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HS2 funds can’t solve UK’s £16.3 billion pothole problem

The Asphalt Industry Alliance’s annual report suggests UK roads are at “breaking point”, despite extra cash promised by the government

Pothole

New data has revealed the true extent of the UK’s pothole problem, with estimates suggesting that patching up British roads would cost an eye-watering £16.3 billion – a 16 per cent increase year-on year and more than the entire annual GDP of Malta.

Many motorists will already be aware of the dire situation that UK roads find themselves in, however, the Asphalt Industry Alliance’s (AIA) annual ‘ALARM’ report fully outlines the extent of the issue, with a RED-marked road (one that’s considered to be in ‘poor’ condition) found every 10 miles across the country.

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It’s perhaps no wonder then that the AIA suggests the time it takes before the average road is resurfaced is as long as every 80 years, with a staggering 53 per cent of UK streets having “less than 15 years of structural life left”. Despite a pothole currently being filled in every 16 seconds, the AIA estimates it would still take 10 years to fully repair Britain’s roads.

AIA chair, Rick Green, described the situation as being at “breaking point”, saying: “Poor road conditions impact on our everyday lives, from the cost and inconvenience of damage to vehicles, to potentially causing accidents and injury to vulnerable road users such as cyclists, some of which might prove fatal. Poor roads are also less energy-efficient to drive on, resulting in increased carbon emissions from vehicle exhausts.”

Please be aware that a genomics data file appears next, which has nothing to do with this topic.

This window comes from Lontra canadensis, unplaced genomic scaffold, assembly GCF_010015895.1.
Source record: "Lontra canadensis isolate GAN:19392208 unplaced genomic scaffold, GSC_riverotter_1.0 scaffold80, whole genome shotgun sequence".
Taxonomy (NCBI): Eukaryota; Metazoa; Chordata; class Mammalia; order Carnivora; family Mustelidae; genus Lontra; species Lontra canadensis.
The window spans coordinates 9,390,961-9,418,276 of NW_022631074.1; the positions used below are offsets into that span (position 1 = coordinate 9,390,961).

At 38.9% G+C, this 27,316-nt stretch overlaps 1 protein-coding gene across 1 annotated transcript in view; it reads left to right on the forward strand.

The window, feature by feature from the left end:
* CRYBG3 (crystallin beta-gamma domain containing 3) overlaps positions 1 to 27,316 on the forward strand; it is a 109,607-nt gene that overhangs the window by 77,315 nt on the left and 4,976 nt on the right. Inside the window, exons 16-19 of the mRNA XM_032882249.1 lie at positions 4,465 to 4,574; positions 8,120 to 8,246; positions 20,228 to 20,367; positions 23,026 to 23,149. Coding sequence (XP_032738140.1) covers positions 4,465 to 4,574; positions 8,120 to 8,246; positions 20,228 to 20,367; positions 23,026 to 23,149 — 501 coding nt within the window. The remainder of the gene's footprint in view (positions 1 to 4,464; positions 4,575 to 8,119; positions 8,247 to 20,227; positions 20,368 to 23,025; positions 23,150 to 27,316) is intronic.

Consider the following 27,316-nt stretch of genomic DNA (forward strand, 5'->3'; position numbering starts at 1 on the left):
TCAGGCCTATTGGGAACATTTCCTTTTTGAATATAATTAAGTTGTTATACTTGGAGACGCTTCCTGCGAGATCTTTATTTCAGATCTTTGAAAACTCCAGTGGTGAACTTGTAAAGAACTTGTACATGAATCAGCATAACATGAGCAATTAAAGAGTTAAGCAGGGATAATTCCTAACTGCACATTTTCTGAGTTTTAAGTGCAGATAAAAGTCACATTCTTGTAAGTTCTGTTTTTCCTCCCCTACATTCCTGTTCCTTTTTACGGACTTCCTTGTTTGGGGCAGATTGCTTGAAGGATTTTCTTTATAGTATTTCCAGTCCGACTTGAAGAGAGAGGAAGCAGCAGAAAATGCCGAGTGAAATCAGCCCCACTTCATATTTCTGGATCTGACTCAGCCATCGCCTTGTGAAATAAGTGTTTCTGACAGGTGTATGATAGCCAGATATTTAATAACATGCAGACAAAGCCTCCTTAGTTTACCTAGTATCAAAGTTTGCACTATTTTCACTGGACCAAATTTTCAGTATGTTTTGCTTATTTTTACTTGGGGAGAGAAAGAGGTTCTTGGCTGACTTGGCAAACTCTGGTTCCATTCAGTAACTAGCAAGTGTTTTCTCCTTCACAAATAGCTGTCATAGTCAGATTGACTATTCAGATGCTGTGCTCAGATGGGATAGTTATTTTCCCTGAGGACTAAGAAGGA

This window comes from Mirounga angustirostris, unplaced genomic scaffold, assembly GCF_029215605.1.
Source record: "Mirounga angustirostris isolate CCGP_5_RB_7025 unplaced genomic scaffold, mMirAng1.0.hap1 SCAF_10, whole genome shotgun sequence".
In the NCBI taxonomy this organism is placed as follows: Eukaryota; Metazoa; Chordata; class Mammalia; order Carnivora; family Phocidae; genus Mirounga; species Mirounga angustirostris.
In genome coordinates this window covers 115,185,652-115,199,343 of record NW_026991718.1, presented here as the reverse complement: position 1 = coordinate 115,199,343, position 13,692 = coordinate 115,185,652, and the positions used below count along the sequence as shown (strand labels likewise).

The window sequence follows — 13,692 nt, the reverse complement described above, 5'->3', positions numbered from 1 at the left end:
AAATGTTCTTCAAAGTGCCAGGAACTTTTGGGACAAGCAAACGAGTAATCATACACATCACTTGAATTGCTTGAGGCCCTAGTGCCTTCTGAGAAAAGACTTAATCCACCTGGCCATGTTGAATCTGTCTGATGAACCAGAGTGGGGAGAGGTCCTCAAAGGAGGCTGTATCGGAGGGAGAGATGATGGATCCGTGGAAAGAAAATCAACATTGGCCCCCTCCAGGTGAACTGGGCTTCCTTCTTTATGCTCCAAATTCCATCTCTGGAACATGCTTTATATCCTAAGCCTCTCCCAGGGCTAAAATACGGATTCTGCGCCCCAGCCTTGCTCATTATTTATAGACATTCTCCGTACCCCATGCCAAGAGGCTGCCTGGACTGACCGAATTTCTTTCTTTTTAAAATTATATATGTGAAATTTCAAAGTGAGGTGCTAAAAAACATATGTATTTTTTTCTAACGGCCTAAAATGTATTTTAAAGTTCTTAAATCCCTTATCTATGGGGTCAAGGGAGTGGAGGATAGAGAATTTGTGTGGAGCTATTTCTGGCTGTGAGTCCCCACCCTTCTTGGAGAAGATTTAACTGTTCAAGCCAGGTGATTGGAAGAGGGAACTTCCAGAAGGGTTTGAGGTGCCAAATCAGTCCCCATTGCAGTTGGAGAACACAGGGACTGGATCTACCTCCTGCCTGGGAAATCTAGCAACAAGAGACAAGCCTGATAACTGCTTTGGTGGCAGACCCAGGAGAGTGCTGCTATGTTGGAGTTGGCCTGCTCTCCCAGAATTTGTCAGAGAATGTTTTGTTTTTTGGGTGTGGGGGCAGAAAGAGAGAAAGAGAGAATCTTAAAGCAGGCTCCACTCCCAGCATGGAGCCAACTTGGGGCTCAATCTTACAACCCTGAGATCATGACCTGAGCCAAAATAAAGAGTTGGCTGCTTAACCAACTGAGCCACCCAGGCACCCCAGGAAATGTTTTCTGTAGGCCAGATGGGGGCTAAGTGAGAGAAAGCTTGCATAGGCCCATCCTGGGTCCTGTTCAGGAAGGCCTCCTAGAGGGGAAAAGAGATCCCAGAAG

Last year, the Government announced that it would reallocate an extra £8.3 billion from the controversial HS2 budget in order to make crucial repairs to local roads. A spokesperson for the Department for Transport told Auto Express: “This means £150 million available for local authorities across the country right now, ensuring funding for most authorities has increased by almost a third compared to last year, with a further £150 million to follow in the coming financial year.”

However, despite the extra cash in the pot, the AIA says this money, which adds up to a 3.6% increase in funding per authority, has actually been cancelled out in real terms by the UK’s high rate of inflation. The ALARM report states that 45% of local authorities are claiming a budget cut or freeze, with an average shortfall of £7.2 million per constituency.

“Unfortunately, the extra funding from DfT isn’t extra at all – it’s just counterbalancing the effects of inflation. The reality is, there is no additional money.” We asked the DfT to respond to this, but they declined to comment further.

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Consumer reporter

Tom is Auto Express' Consumer reporter, meaning he spends his time investigating the stories that matter to all motorists - enthusiasts or otherwise. An ex-BBC journalist and Multimedia Journalism graduate, Tom previously wrote for partner sites Carbuyer and DrivingElectric and you may also spot him throwing away his dignity by filming videos for the Auto Express social media channels.

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